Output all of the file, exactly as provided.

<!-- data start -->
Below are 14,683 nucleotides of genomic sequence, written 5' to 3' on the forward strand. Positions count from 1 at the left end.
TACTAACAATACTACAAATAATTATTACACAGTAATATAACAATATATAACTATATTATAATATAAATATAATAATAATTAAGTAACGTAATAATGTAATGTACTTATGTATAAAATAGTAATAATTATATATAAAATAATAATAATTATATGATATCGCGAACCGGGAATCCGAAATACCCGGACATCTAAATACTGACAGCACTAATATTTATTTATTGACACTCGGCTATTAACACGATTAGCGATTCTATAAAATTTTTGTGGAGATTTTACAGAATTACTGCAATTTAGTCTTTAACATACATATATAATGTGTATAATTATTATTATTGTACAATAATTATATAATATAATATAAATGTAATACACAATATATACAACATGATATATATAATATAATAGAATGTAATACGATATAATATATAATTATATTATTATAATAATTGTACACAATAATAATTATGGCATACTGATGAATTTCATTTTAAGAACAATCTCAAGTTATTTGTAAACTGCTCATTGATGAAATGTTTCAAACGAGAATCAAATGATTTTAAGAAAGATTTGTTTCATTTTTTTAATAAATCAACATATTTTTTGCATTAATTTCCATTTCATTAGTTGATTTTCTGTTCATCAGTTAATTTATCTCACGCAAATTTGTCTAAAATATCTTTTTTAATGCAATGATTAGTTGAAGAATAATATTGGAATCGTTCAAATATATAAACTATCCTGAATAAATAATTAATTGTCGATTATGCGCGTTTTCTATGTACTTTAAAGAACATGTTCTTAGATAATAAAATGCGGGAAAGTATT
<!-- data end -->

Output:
Below are 14,683 nucleotides of genomic sequence, written 5' to 3' on the forward strand. Positions count from 1 at the left end.
TACTAACAATACTACAAATAATTATTACACAGTAATATAACAATATATAACTATATTATAATATAAATATAATAATAATTAAGTAACGTAATAATGTAATGTACTTATGTATAAAATAGTAATAATTATATATAAAATAATAATAATTATATGATATCGCGAACCGGGAATCCGAAATACCCGGACATCTAAATACTGACAGCACTAATATTTATTTATTGACACTCGGCTATTAACACGATTAGCGATTCTATAAAATTTTTGTGGAGATTTTACAGAATTACTGCAATTTAGTCTTTAACATACATATATAATGTGTATAATTATTATTATTGTACAATAATTATATAATATAATATAAATGTAATACACAATATATACAACATGATATATATAATATAATAGAATGTAATACGATATAATATATAATTATATTATTATAATAATTGTACACAATAATAATTATGGCATACTGATGAATTTCATTTTAAGAACAATCTCAAGTTATTTGTAAACTGCTCATTGATGAAATGTTTCAAACGAGAATCAAATGATTTTAAGAAAGATTTGTTTCATTTTTTTAATAAATCAACATATTTTTTGCATTAATTTCCATTTCATTAGTTGATTTTCTGTTCATCAGTTAATTTATCTCACGCAAATTTGTCTAAAATATCTTTTTTAATGCAATGATTAGTTGAAGAATAATATTGGAATCGTTCAAATATATAAACTATCCTGAATAAATAATTAATTGTCGATTATGCGCGTTTTCTATGTACTTTAAAGAACATGTTCTTAGATAATAAAATGCGGGAAAGTATT